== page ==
And a lot of Ibuprofen.

Henwife
Dutch Bantam Cockerel
Dutch Bantam Cockerel
Posts: 8669
Joined: 31 Jan 2006, 00:07
Location: Monmouthshire

Re: De horning an adult goat

Post by Henwife » 14 Dec 2012, 22:29

Stag or hind I thought, or is that to do with age?
Guinea fowl & a lot of surplus poultry equipment.

User avatar
drfish
Moderator
Moderator
Posts: 3249
Joined: 07 Mar 2011, 12:25
Location: Head in the clouds, on a high bit in Nottinghamshire

Re: De horning an adult goat

Post by drfish » 15 Dec 2012, 11:01

For most types of deer in modern English usage, the male is called a "buck" and the female is termed a "doe", but the terms vary with dialect, and especially according to the size of the species. For many larger deer the male is termed a "stag", while for other larger deer the same words are used as for cattle: "bull" and "cow". The male Red Deer is a "hart", especially if more than five years old, and the female is a "hind", especially if three or more years old; both terms can also be used for any species of deer, and were widely so used in the past.[3] Terms for young deer vary similarly, with that of most smaller species being called a "fawn" and that of most larger species "calf"; young of the smallest kinds may be a kid. A castrated male deer is a "havier".[4] A group of deer of any kind is a "herd". The adjective of relation pertaining to deer is cervine; like the family name "Cervidae", this is from Latin: cervus, "deer
Giving power to politicians is like giving whiskey and car keys to a teenage boy - P. J. O'Rourke (thanks Jessie)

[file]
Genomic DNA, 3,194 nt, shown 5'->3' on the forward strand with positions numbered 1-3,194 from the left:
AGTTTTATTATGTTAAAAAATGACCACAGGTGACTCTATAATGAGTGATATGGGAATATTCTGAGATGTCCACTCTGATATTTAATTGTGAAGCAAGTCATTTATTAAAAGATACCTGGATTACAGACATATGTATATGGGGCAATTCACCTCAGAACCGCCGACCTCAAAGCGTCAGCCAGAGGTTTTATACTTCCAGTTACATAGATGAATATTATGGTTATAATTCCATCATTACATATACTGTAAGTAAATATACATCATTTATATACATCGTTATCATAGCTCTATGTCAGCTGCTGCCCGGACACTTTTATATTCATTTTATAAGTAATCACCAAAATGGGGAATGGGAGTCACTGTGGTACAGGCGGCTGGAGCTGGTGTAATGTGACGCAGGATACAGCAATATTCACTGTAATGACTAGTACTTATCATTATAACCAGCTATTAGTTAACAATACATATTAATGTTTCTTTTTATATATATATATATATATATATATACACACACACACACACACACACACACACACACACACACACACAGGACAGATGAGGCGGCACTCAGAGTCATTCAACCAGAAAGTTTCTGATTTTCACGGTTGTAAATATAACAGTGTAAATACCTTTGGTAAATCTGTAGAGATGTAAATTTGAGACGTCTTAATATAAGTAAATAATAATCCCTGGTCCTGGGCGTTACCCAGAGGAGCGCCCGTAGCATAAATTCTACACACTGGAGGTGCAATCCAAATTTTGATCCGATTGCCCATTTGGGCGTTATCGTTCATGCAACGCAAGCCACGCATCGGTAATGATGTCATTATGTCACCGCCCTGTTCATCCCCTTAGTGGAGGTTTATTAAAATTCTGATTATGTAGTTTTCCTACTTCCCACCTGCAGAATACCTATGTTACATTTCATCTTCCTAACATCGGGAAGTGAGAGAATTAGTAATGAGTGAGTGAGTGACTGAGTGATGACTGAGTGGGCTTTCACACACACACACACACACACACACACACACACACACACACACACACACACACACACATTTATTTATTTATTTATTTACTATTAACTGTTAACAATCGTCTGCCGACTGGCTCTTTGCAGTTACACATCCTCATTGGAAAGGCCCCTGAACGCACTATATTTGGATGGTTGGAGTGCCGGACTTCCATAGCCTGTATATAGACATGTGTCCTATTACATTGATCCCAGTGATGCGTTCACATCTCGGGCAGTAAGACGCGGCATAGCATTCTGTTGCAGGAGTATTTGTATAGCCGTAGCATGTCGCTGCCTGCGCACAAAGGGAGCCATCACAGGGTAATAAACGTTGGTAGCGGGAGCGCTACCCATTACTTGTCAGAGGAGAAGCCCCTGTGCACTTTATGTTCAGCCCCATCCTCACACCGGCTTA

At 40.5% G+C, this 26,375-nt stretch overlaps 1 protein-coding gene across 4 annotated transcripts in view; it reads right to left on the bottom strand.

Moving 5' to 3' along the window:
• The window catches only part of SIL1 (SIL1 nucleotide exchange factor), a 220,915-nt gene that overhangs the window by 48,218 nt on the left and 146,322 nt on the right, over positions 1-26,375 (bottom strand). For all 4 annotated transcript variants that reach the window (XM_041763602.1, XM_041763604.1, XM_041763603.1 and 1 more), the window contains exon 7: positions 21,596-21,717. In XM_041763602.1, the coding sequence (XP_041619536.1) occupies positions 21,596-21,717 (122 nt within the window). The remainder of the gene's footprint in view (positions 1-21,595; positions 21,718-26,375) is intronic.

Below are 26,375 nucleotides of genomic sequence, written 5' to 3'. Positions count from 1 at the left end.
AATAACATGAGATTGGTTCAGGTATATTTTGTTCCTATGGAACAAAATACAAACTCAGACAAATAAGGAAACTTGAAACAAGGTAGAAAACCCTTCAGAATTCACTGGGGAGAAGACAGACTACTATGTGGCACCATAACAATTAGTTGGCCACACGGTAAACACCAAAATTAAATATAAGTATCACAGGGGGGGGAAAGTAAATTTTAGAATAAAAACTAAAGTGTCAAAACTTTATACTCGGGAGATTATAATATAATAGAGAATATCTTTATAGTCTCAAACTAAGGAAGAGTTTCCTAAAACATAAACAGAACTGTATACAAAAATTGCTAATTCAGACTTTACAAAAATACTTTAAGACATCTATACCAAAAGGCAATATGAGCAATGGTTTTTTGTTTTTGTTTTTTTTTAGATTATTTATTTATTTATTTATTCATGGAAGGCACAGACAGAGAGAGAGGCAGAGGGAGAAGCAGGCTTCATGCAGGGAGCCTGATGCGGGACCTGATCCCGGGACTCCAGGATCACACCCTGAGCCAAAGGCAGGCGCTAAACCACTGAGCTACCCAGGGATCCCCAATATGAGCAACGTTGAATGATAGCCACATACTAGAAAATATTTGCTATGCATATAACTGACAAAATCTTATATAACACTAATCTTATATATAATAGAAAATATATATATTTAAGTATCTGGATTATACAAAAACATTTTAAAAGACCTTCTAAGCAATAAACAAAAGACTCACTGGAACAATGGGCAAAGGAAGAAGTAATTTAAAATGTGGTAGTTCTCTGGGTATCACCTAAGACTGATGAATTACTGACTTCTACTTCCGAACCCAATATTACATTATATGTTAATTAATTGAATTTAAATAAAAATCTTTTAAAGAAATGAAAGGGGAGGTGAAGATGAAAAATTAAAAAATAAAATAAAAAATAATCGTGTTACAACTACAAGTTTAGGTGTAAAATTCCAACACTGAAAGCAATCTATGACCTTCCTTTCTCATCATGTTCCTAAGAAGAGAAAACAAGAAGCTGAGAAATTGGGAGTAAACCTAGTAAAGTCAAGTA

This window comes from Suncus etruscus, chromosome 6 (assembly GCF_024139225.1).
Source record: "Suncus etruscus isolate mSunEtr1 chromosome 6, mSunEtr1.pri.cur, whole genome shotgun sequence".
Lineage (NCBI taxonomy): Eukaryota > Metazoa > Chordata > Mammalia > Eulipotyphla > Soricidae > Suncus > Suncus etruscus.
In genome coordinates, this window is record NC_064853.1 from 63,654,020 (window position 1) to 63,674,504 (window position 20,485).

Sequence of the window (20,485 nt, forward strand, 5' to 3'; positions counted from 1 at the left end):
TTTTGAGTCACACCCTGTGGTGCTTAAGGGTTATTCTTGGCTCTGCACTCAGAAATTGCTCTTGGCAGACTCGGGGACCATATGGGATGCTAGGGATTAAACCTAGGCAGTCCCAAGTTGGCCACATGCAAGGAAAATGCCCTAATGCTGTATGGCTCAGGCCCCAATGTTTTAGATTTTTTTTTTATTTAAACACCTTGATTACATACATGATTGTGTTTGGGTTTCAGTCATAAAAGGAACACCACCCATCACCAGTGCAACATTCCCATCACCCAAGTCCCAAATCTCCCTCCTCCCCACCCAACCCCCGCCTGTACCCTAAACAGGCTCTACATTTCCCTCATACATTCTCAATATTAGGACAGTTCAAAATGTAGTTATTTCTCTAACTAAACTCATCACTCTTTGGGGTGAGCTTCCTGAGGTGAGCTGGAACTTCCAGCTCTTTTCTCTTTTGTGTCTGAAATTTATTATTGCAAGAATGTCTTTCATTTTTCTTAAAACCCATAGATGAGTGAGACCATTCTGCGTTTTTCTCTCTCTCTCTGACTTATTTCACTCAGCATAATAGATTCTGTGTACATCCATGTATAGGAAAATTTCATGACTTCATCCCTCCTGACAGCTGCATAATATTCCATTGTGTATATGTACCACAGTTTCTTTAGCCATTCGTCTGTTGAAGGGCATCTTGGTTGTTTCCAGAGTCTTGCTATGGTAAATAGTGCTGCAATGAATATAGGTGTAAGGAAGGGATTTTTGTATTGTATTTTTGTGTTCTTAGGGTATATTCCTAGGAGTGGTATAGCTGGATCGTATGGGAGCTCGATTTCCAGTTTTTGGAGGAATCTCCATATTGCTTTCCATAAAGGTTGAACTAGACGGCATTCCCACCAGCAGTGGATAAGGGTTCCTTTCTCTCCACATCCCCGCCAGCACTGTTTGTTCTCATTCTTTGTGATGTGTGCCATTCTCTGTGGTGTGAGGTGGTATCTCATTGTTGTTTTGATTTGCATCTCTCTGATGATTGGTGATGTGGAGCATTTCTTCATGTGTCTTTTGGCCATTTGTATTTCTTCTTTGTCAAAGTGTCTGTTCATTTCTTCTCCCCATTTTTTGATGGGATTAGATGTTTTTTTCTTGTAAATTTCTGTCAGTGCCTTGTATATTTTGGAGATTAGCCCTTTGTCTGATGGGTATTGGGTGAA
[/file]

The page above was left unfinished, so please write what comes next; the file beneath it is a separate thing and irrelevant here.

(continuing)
It's amazing that people can believe everything is predestined but they still look both ways when crossing the road - Stephen Hawking

1 Wife, 3 children, 1 Staffie Bitch (RIP Marley), 1 Chi-Chi, 1 Tuxedo Cat, 1 part Maine Coon cat, male bearded dragon, Horsefield Tortoise, 2 White Silkies, 1 Frizzle Pekin, 1 CLB, 1 Appenzeller Spitzhauben Cockerel, 1 blue laced Wyandotte, 3 Appenzeller x Wynadotte pullets, 1 Call drake, 3 khaki Campbell ducks, 4 (2 male 2 female?) Aylesbury x Campbells, a breeding colony of Dubia cockroaches.

And a lot of Ibuprofen.

Henwife
Dutch Bantam Cockerel
Dutch Bantam Cockerel
Posts: 8669
Joined: 31 Jan 2006, 00:07
Location: Monmouthshire

Re: De horning an adult goat

Post by Henwife » 15 Dec 2012, 11:53

Thank you - now to see how much of that I am going to be able to remember.
Guinea fowl & a lot of surplus poultry equipment.

User avatar
Lindsay
Hen
Hen
Posts: 1773
Joined: 23 Sep 2010, 15:30
Location: Auvergne, France

Re: De horning an adult goat

Post by Lindsay » 15 Dec 2012, 17:24

The terms I have always used are - stag,hind and fawn for reds, buck,doe and fawn for roe and fallow, and bull, cow and calf for the larger breeds eg elk.

As for 'billy', there is also 'jill' for a female ferret, and 'jenny' for a female mule, and not forgetting 'Jenny Wren'. Also 'Tom' for a male cat.

yorkshire duck
Chick
Chick
Posts: 140
Joined: 30 Mar 2012, 10:31
Location: yorkshire,england

Re: De horning an adult goat

Post by yorkshire duck » 21 Dec 2012, 14:13

UPDATE - we've found some one who has recently lost one of their 2 goats & is desperate to find company for their remaining one, both our goats will be going to live with hers at the weekend, no op necessary as shes quite happy to take her horn & all, we've ear tagged & wormed them both & they'll have legit movement papers so hopefully this will be HAPPY ENDING to the story !!
Chickens, ducks, geese, horses, dogs, cats & anything else that turns up on our doorstep won't be turned away.

Henwife
Dutch Bantam Cockerel
Dutch Bantam Cockerel
Posts: 8669
Joined: 31 Jan 2006, 00:07
Location: Monmouthshire

Re: De horning an adult goat

Post by Henwife » 21 Dec 2012, 18:25

Enormous relief for everybody I imagine.
Guinea fowl & a lot of surplus poultry equipment.

Post Reply